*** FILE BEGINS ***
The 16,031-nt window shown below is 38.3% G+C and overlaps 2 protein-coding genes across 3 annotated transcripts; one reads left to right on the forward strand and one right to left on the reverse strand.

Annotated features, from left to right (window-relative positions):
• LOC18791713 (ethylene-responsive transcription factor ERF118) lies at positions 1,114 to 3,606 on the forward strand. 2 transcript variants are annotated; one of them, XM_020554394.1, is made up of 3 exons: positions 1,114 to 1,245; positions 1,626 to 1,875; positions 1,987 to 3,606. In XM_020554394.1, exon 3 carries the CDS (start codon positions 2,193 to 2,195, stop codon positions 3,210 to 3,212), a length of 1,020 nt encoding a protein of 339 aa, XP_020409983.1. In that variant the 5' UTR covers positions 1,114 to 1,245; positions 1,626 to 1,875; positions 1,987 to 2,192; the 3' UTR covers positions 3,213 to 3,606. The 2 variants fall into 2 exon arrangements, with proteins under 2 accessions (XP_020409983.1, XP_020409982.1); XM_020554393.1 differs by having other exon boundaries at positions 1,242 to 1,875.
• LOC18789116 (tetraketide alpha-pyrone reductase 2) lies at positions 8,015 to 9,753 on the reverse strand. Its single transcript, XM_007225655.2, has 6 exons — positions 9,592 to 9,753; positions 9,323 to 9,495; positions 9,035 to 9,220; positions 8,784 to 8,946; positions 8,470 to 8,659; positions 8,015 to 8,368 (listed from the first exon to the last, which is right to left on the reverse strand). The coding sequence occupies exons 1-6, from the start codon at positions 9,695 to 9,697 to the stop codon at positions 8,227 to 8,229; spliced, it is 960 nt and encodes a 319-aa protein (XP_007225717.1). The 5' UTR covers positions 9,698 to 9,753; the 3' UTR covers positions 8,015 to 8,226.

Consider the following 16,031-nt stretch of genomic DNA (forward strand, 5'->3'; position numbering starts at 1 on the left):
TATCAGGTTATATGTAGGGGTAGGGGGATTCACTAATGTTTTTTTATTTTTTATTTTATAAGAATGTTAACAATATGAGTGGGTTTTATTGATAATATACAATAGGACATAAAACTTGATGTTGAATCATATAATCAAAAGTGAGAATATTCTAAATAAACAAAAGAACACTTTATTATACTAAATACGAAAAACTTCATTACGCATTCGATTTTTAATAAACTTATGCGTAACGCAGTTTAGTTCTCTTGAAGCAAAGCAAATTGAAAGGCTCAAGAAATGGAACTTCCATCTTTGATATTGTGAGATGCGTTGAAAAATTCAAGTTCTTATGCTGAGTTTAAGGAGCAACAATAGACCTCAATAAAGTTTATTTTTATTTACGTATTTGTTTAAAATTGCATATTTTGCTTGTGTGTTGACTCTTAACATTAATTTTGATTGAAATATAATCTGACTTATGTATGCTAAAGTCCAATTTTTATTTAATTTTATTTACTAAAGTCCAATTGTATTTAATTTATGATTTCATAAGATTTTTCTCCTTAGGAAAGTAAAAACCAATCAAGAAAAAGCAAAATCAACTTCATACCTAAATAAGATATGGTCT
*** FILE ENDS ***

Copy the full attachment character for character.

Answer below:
The 16,031-nt window shown below is 38.3% G+C and overlaps 2 protein-coding genes across 3 annotated transcripts; one reads left to right on the forward strand and one right to left on the reverse strand.

Annotated features, from left to right (window-relative positions):
• LOC18791713 (ethylene-responsive transcription factor ERF118) lies at positions 1,114 to 3,606 on the forward strand. 2 transcript variants are annotated; one of them, XM_020554394.1, is made up of 3 exons: positions 1,114 to 1,245; positions 1,626 to 1,875; positions 1,987 to 3,606. In XM_020554394.1, exon 3 carries the CDS (start codon positions 2,193 to 2,195, stop codon positions 3,210 to 3,212), a length of 1,020 nt encoding a protein of 339 aa, XP_020409983.1. In that variant the 5' UTR covers positions 1,114 to 1,245; positions 1,626 to 1,875; positions 1,987 to 2,192; the 3' UTR covers positions 3,213 to 3,606. The 2 variants fall into 2 exon arrangements, with proteins under 2 accessions (XP_020409983.1, XP_020409982.1); XM_020554393.1 differs by having other exon boundaries at positions 1,242 to 1,875.
• LOC18789116 (tetraketide alpha-pyrone reductase 2) lies at positions 8,015 to 9,753 on the reverse strand. Its single transcript, XM_007225655.2, has 6 exons — positions 9,592 to 9,753; positions 9,323 to 9,495; positions 9,035 to 9,220; positions 8,784 to 8,946; positions 8,470 to 8,659; positions 8,015 to 8,368 (listed from the first exon to the last, which is right to left on the reverse strand). The coding sequence occupies exons 1-6, from the start codon at positions 9,695 to 9,697 to the stop codon at positions 8,227 to 8,229; spliced, it is 960 nt and encodes a 319-aa protein (XP_007225717.1). The 5' UTR covers positions 9,698 to 9,753; the 3' UTR covers positions 8,015 to 8,226.

Consider the following 16,031-nt stretch of genomic DNA (forward strand, 5'->3'; position numbering starts at 1 on the left):
TATCAGGTTATATGTAGGGGTAGGGGGATTCACTAATGTTTTTTTATTTTTTATTTTATAAGAATGTTAACAATATGAGTGGGTTTTATTGATAATATACAATAGGACATAAAACTTGATGTTGAATCATATAATCAAAAGTGAGAATATTCTAAATAAACAAAAGAACACTTTATTATACTAAATACGAAAAACTTCATTACGCATTCGATTTTTAATAAACTTATGCGTAACGCAGTTTAGTTCTCTTGAAGCAAAGCAAATTGAAAGGCTCAAGAAATGGAACTTCCATCTTTGATATTGTGAGATGCGTTGAAAAATTCAAGTTCTTATGCTGAGTTTAAGGAGCAACAATAGACCTCAATAAAGTTTATTTTTATTTACGTATTTGTTTAAAATTGCATATTTTGCTTGTGTGTTGACTCTTAACATTAATTTTGATTGAAATATAATCTGACTTATGTATGCTAAAGTCCAATTTTTATTTAATTTTATTTACTAAAGTCCAATTGTATTTAATTTATGATTTCATAAGATTTTTCTCCTTAGGAAAGTAAAAACCAATCAAGAAAAAGCAAAATCAACTTCATACCTAAATAAGATATGGTCT